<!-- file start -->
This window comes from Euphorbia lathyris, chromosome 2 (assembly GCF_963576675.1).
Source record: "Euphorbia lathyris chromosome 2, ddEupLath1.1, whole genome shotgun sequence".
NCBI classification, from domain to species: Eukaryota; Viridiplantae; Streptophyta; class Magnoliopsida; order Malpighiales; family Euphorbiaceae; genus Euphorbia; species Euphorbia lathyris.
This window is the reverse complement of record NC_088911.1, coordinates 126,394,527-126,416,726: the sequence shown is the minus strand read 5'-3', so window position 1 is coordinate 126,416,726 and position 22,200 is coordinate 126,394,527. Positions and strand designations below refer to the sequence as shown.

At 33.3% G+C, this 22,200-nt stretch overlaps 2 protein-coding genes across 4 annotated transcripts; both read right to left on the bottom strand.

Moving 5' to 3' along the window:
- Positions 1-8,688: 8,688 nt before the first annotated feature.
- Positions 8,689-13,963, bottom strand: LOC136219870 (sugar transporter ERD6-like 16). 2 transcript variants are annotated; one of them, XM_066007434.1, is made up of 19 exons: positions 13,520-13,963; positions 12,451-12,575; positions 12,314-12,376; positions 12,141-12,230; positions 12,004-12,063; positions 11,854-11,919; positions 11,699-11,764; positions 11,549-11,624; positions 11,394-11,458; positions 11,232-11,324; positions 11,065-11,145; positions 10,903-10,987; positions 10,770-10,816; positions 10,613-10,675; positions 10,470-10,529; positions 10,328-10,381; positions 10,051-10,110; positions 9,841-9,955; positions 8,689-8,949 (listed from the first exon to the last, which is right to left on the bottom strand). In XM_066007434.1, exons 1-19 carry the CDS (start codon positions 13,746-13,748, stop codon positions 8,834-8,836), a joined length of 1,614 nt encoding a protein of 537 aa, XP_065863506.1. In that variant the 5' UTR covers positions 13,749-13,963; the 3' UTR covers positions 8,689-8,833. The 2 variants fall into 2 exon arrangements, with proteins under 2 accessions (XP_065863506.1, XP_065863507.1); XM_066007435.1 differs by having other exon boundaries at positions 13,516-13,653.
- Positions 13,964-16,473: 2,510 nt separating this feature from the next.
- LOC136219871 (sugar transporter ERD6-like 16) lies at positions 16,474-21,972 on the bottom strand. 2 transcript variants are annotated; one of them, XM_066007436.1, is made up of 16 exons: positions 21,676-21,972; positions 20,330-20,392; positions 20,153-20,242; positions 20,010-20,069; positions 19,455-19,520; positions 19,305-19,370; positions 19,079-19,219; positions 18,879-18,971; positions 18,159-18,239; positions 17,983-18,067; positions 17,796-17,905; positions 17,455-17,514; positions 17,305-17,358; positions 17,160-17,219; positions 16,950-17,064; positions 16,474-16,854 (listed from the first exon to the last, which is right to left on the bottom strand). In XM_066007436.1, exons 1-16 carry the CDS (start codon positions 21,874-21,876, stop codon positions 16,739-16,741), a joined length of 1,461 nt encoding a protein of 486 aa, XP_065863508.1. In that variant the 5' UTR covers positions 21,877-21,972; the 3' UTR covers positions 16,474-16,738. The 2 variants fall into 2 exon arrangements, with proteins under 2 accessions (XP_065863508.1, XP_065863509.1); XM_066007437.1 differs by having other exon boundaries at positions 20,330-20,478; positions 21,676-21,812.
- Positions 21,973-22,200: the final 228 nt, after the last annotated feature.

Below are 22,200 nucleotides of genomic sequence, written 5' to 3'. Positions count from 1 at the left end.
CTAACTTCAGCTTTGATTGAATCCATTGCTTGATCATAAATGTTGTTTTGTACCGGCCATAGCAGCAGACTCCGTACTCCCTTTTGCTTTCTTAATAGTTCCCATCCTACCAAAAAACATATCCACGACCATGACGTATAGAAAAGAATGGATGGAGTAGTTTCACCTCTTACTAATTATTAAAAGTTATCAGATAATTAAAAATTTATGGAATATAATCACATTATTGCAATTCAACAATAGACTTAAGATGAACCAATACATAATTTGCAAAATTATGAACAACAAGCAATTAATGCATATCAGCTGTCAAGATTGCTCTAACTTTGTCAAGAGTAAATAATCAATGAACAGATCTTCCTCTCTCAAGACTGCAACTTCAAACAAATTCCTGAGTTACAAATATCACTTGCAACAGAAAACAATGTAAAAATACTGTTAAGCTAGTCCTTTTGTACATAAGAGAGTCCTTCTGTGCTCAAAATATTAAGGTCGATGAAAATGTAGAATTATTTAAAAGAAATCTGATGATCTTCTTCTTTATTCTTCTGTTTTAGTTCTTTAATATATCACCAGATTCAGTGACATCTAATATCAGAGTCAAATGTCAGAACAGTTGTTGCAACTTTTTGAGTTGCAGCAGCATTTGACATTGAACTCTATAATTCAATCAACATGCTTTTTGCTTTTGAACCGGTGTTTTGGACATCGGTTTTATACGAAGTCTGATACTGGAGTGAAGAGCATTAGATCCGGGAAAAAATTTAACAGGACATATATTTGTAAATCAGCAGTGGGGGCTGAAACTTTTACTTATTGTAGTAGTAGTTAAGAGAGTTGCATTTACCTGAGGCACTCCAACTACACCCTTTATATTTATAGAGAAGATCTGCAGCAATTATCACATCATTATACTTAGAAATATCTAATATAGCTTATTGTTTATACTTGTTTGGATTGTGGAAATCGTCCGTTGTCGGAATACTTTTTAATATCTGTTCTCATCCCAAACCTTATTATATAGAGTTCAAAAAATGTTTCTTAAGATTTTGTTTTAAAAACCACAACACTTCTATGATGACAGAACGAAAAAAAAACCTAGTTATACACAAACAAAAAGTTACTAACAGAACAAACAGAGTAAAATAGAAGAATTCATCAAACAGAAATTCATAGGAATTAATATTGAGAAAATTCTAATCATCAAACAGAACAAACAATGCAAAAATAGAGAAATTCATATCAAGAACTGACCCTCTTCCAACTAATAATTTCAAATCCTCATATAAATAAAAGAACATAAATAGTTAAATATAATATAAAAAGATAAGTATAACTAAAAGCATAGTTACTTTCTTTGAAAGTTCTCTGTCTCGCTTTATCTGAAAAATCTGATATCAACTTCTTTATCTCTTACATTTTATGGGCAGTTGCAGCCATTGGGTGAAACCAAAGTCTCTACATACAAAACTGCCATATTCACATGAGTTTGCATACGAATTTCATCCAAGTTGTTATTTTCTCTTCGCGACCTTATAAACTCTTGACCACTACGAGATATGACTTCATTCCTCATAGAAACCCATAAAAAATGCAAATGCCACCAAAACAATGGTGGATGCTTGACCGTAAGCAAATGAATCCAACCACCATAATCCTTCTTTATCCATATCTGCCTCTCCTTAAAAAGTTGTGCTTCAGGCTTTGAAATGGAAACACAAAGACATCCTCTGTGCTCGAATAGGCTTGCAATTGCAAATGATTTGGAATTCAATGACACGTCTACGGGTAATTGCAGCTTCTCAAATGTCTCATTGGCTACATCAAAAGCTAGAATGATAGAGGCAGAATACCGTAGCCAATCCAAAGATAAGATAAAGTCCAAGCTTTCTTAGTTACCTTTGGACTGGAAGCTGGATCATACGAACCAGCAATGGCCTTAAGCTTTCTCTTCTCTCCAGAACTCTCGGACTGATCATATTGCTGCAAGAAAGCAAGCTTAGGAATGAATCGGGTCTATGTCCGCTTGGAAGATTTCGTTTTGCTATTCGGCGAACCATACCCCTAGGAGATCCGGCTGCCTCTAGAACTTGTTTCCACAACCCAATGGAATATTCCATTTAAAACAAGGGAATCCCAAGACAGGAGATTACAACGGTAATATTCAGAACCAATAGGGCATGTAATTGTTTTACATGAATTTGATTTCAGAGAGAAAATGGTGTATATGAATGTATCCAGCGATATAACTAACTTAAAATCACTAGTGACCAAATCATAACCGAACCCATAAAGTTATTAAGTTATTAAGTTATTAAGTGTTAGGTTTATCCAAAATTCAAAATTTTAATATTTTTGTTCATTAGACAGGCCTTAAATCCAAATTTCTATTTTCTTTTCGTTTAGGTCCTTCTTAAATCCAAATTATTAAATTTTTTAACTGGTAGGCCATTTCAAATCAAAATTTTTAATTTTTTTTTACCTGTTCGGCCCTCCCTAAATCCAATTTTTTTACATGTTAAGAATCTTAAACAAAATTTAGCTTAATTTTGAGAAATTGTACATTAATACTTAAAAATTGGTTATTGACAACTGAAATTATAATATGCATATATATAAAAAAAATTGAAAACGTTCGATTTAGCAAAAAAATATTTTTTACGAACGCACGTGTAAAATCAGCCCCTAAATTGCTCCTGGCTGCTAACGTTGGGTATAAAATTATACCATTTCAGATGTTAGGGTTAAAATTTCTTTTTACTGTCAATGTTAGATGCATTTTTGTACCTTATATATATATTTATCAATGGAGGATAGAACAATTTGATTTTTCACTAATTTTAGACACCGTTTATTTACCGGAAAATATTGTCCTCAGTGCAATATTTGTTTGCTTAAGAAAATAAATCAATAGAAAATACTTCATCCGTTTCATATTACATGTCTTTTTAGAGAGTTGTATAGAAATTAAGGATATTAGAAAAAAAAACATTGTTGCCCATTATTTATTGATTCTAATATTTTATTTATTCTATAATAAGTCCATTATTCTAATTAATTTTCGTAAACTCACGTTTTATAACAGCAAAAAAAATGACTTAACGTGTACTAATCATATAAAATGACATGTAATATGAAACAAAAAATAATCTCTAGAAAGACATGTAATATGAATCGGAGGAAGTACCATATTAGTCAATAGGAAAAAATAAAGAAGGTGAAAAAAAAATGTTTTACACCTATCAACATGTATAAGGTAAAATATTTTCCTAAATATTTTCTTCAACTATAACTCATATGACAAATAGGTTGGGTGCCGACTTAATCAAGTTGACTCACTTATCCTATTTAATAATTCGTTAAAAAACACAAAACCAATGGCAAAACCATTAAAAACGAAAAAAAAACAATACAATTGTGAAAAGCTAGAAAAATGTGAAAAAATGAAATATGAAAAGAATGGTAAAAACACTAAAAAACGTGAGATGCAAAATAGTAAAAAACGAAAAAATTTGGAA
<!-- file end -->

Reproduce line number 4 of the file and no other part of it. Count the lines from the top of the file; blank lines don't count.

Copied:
This window is the reverse complement of record NC_088911.1, coordinates 126,394,527-126,416,726: the sequence shown is the minus strand read 5'-3', so window position 1 is coordinate 126,416,726 and position 22,200 is coordinate 126,394,527. Positions and strand designations below refer to the sequence as shown.